Brisbane Rainforest Action & Information Network


A thinking regenerator in Brisbane

Robyn Becket

This article describes the natural regeneration of more than 80 native species on a 2 hectare site over a period of three years. The site is located between 100 and 300 metres north of the South Pine River, in Draper, (about 5km North east of Samford and approximately 20 kms NW of Brisbane CBD).

The land, which has a mostly southerly aspect, has one gully passing through it with another short gully linking into the first. Over most of the site the original soil is intact. When we took possession in late 1994, approximately 20% of the land had indigenous trees, including a group of mature Hoop Pines (Araucaria cunninghamii) around the gully and a few trees on fence lines and isolated paddock trees. The land was grazed by beef cattle before the developer subdivided it, put in culverts and cut and filled across the gully to allow access. For a year or so (before we took possession) the land was regularly mown, to look like rolling parkland. Whilst we did not get the land slashed we did have a horse grazing some of the land for about a year. Other changes to the property included earthworks done for a house and drive and construction of a dam.

As slashing and grazing stopped, species suckered or regenerated from seed. Seedlings grew under the remnant shade trees, from seeds of the parent tree and from those dropped by visiting birds. A huge setback, after a year of our new regime, was coming home one evening to find that nearly an acre of regenerating Silky Oaks (Grevillea robusta) had been slashed! Samford Valley is also known as "The Golden Valley" after the indigenous Silky Oaks and these young trees were progeny of a tree we had cut down to make space for our house. They, along with several Hickory Wattles (Acacia aulacocarpa) and a Cheese tree (Glochidion ferdinandi) were about half a metre tall. The tractor driver appeared to think that even if he had strayed off the land of those employing him, he would be doing someone a favour.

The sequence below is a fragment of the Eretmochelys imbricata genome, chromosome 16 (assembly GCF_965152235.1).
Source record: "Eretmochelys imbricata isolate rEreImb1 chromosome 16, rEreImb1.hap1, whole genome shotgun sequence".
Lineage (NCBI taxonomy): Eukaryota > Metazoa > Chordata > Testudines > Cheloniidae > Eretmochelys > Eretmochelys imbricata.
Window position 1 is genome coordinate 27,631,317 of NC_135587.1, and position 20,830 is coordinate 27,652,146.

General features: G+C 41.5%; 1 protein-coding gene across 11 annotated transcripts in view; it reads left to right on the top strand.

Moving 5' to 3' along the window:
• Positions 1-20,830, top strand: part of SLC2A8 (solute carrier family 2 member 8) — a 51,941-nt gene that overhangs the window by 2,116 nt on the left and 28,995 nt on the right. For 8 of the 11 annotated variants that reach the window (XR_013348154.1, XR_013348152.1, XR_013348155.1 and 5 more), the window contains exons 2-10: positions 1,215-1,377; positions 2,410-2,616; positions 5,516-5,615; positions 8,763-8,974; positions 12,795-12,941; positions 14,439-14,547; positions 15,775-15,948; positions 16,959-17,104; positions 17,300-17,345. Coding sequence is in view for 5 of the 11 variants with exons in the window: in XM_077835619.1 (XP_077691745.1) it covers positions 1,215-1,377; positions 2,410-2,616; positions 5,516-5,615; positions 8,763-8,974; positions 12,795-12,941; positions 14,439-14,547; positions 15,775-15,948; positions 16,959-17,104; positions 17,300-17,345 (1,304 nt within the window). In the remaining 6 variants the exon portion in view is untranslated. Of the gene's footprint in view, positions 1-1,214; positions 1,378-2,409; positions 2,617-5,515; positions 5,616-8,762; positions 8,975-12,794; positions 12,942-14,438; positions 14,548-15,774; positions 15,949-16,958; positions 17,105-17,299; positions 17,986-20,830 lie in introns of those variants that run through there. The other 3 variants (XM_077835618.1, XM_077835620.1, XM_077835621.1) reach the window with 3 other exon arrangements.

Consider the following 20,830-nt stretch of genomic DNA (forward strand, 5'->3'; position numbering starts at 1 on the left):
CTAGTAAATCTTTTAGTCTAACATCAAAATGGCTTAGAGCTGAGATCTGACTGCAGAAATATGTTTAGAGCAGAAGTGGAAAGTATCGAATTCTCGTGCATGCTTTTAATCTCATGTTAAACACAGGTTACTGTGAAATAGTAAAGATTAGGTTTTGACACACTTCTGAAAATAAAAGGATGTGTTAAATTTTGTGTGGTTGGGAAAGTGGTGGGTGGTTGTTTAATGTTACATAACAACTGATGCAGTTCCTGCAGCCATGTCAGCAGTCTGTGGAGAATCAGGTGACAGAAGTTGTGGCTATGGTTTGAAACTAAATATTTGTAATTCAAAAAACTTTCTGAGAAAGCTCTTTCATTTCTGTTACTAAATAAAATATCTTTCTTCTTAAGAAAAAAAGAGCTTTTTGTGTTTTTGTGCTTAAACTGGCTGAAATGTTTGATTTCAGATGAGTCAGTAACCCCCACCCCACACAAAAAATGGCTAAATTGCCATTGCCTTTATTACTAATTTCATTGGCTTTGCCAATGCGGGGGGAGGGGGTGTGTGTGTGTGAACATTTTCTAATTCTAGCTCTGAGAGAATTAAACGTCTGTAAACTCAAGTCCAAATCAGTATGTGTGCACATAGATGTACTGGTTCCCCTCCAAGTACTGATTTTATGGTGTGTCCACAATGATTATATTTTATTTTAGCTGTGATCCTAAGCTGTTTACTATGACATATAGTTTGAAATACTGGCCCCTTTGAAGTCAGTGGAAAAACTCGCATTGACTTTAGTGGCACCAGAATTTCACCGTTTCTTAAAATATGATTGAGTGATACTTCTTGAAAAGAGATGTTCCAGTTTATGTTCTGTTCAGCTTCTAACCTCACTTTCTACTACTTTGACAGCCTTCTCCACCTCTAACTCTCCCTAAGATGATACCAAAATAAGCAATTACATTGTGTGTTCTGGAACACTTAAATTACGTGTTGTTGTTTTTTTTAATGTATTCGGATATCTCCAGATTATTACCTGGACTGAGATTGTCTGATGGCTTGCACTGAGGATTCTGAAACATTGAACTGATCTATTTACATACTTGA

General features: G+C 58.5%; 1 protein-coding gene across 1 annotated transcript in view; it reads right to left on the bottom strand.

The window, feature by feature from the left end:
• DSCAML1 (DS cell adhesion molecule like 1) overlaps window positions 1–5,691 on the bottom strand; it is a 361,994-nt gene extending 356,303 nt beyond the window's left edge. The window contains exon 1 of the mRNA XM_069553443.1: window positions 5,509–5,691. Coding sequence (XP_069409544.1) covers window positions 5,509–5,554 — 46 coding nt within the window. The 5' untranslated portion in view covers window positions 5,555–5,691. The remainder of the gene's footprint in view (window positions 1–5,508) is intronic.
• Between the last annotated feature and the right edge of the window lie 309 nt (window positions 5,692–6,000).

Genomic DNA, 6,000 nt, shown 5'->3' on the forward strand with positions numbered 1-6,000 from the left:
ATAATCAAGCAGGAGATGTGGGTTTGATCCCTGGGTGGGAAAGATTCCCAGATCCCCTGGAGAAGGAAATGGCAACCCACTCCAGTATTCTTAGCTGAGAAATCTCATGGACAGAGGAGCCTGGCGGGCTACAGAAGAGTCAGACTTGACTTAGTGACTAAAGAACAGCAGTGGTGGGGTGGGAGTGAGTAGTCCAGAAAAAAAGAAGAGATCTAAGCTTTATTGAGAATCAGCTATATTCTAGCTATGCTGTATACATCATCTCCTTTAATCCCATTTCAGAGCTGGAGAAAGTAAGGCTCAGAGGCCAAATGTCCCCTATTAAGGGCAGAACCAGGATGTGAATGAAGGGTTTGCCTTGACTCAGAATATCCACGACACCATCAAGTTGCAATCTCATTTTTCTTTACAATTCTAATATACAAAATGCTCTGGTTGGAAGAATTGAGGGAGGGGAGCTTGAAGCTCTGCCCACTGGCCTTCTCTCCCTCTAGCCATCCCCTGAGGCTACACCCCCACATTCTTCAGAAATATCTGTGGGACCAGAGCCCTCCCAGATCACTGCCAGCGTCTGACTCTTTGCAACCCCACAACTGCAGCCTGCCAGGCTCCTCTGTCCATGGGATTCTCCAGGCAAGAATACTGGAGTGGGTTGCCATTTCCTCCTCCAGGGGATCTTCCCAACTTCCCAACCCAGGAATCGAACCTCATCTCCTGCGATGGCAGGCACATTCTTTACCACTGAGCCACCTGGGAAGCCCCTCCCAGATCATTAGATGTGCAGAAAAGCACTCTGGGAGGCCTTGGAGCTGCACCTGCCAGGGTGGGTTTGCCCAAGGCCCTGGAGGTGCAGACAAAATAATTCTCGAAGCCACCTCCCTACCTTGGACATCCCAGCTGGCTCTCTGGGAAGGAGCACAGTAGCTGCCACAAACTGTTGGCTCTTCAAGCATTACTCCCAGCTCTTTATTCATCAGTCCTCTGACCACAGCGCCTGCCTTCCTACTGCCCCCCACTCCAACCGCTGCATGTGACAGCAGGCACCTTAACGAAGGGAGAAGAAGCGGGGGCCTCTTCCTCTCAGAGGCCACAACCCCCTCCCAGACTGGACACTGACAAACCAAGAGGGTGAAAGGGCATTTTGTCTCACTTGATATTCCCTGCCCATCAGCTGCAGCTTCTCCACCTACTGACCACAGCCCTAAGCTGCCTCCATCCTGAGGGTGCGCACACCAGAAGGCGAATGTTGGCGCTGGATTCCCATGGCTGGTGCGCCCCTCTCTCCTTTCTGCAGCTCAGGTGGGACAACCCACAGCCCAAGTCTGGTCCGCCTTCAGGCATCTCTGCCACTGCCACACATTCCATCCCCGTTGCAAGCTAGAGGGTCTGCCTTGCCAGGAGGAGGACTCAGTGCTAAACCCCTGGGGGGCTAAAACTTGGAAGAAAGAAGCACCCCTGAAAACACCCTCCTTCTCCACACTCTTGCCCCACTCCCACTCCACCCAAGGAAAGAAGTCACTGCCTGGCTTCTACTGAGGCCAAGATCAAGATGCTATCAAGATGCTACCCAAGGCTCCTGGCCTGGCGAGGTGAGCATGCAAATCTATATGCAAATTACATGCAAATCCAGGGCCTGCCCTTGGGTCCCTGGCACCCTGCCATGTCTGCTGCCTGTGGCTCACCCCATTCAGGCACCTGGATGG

Hickory Wattle is the most numerous regenerating tree. Growing quickly and close together, it forms a windbreak and provides some shade for other plants. I have heard that this species can live for 60 to 100 years. After 3 years the tallest of these is about 5 metres tall. It is often said that these wattles, along with the similar looking Blackwood (Acacia melanoxylon) prevent natural regeneration, but I have many plants growing under their protection. For example, two young Hoop Pines have grown from about 30cm to over 4m by the stump of a Jacaranda, surrounded by young Hickory wattles and a Foambark (Jagera pseudorhus). However, it varies and there is often bare soil in a ring around the large trees under the drip line. I have killed some Hickory Wattles in the house garden, which is primarily for growing food, and the fruit trees and grass nearby have flourished.

The fastest growing regenerating species is Green wattle (Acacia irrorata); germination has been triggered in most cases after earthworks. The tallest Green wattle is about 6m.

Lantana and other weeds proliferated after slashing stopped. After clearing some of the Lantana, I realised that the small rainforest seedlings needed its protection, so it was kept and slowly cut back or killed in situ. This also helps protect wildlife. I am now clearing the Lantana from under the Hoop Pines and so far have found very little regeneration beneath them. However, regeneration of species beneath the Hoop pines occurs soon after the lantana is removed. I am continuing with the gentle control of Lantana in more open areas.

Initially, I did plant several trees around the fence lines and near the house for privacy. However, the thickets of fast growing Hickory wattle have provided privacy as quickly as planted Eucalypts. Near the house, the tallest and bushiest trees are naturally regenerated Green wattles, growing with planted trees.